Arrive in New Zealand
Meeting the MV Orion in Auckland, New Zealand, is a bonus before you even board the ship. Spend the day prior to departure with the lambs at Cornwall Park and getting a taste of a Maori hangi (it’s a feast cooked in the ground). Once on the ship you’ll head toward the Bay of Islands. There you can take a short flight to Cape Reinga for a ground tour and some dune sledding. For a more cultural thrill, take the Maori waka canoe trip to Haruru Falls with a Maori warrior. It’s an unforgettable encounter. Kayaking to the falls and Waitangi Estuary is another option, though without the flavor of a Maori chief leading the way.
Dive New Caledonia
Disembark at Kuto Bay off the Isle of Pines, New Caledonia, an island famous for the towering Araucaria columnaris pine trees, soft sand beaches and pristine snorkeling among 350-plus species of marine life. Look for clownfish, anthias and colorful nudibranchs hiding among the staghorn, star and other hard corals. Spend time in Vao, the island’s only village, and meet the “little chiefs” of the eight tribes that populate Isle of Pines. Follow the path that leads up the hill that overlooks Kuto for one of the best views in Melanesia. For dinner, eat at the ship’s Delphinus Outdoor Café and then head up to the hot tub on the sun deck to stargaze.
Go Deep into Vanuatu
Hike up to the edge of the active caldera called Mount Yasur on Tanna Island, and experience an eruption with all five senses. Stay after dark for the best light show on Earth. After lava comes kava. Drink the potent stuff on the one-time cannibal island of Malekula after watching the matriarch of the village dance. The inhabitants of this island are fierce warriors known as the Small and Big Nambas, a designation given to them based upon the size of their penis sheaths. (You can guess which had the fiercer reputation.) Shop for exquisite wood carvings in the markets of Port Vila, and look for the tamtams, which are drums carved with human visages.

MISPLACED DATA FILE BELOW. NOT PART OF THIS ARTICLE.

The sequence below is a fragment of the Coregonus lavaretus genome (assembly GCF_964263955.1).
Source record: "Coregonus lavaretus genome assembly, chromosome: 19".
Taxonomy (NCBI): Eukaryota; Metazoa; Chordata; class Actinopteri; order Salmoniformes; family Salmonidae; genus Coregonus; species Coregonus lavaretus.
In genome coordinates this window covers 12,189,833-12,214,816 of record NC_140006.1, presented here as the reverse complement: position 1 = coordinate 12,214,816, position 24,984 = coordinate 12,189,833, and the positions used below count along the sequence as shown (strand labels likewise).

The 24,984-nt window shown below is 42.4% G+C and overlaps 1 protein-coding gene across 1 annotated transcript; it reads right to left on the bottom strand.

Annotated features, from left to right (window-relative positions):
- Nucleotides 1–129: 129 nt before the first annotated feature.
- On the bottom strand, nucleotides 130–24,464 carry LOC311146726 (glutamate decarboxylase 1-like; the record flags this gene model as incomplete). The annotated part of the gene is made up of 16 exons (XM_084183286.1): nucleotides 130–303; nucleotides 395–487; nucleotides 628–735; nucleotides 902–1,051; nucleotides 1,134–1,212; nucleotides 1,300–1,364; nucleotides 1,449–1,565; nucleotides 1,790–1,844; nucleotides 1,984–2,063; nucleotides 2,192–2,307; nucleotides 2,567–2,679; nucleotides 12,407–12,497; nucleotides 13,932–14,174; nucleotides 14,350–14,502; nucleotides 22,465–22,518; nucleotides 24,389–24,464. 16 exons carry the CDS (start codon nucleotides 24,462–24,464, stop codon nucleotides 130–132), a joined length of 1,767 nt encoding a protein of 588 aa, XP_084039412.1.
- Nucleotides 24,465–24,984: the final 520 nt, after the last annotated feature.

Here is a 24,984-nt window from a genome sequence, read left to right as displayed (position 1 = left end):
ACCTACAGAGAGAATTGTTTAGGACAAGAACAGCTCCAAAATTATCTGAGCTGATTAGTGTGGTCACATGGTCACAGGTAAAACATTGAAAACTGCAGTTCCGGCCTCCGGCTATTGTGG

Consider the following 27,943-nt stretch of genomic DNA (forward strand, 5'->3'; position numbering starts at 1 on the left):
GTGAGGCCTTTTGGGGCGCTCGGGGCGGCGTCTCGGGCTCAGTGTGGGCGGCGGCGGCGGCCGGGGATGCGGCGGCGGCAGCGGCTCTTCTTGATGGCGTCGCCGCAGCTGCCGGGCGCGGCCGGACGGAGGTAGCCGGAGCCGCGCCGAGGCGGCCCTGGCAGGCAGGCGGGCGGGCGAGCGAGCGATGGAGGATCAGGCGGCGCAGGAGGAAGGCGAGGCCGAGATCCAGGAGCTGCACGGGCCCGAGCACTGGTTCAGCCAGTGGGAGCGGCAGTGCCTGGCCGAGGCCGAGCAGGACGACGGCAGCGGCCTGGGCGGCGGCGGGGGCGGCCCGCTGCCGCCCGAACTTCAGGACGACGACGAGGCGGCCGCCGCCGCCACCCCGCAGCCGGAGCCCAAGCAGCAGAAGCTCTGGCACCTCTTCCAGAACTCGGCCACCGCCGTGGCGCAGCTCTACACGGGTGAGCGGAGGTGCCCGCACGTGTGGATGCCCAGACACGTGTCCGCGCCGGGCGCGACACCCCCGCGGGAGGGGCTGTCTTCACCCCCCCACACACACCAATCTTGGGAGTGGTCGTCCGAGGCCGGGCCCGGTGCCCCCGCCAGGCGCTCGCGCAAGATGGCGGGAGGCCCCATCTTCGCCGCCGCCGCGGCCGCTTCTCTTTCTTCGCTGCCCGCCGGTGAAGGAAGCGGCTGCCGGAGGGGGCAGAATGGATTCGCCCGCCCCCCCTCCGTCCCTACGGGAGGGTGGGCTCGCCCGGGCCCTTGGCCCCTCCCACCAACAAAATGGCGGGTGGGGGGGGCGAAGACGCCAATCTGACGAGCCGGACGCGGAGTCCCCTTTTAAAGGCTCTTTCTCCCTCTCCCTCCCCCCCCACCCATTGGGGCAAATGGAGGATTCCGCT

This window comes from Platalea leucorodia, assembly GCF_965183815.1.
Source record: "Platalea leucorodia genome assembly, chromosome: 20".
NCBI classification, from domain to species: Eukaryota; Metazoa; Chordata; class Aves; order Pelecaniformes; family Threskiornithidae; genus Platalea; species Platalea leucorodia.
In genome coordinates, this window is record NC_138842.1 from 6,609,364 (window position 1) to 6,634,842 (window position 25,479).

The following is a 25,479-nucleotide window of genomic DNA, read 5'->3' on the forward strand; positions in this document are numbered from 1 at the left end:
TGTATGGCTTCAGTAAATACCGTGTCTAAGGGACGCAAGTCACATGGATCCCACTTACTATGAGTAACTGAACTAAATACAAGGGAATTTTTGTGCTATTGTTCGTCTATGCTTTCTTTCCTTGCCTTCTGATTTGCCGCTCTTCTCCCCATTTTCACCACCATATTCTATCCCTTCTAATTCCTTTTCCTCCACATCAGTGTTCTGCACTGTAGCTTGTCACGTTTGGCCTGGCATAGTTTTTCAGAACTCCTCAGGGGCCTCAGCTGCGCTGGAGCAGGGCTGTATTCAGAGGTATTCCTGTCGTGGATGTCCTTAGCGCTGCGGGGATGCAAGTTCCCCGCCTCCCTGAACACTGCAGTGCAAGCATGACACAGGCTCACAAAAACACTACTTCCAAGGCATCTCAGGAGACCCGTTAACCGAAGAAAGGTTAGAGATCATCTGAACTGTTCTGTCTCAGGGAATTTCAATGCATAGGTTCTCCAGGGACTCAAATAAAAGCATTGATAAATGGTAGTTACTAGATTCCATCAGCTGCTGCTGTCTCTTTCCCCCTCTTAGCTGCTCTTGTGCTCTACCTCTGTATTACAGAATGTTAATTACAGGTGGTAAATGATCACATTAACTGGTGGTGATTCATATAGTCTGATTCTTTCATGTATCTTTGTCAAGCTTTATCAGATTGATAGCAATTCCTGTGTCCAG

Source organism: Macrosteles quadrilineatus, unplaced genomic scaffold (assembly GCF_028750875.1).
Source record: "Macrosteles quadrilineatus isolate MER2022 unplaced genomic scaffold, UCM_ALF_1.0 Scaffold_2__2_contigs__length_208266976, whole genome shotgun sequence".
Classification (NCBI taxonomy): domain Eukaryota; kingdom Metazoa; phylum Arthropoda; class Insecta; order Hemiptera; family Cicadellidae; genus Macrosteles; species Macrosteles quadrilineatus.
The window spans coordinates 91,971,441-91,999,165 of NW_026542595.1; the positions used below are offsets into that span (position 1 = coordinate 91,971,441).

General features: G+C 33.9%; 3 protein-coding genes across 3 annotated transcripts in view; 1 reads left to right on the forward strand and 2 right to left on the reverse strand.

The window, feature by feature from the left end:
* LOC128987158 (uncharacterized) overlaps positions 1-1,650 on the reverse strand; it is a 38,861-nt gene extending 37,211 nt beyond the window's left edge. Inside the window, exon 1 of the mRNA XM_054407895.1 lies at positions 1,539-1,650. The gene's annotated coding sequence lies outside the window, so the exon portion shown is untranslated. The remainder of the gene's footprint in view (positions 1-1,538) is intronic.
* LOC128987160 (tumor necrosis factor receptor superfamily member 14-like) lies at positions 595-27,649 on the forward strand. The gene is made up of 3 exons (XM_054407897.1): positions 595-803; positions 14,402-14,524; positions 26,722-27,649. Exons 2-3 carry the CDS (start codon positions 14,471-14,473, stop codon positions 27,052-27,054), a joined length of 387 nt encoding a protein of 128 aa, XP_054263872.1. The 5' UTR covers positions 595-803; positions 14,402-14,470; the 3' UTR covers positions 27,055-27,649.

Find the Unseen Solomon Islands
Imagine an island that looks like Bora Bora but is mostly untouched by outsiders. That’s Utupua. The Polynesian/Melanesian kids here will melt your heart. Then listen to the pan flute-playing warriors of the island of Santa Ana, who also utilize a percussive musical instrument made of various sizes of bamboo lashed together and played by hitting with a flip-flop. See the small palm island where President John F. Kennedy hid out during World War II after his PT boat got sliced in half by a Japanese frigate. It’s called Plum Pudding Island and has become renowned for its snorkeling.
Ride on a boat across the muddy lagoon to the base of Papua New Guinea’s Mount Tavurvur, which erupted in 1994 and destroyed 80 percent of Rabaul’s buildings. Explore the surreal landscape surrounding the still-active caldera of Mount Tavurvur. Pack for your charter flight to Cairns, Australia, for the long trip home. After 17 days at sea and an itinerary crammed with unforgettable encounters, your head will be spinning with memories. Plus, you’ll have made an entire shipload of friends from around the globe.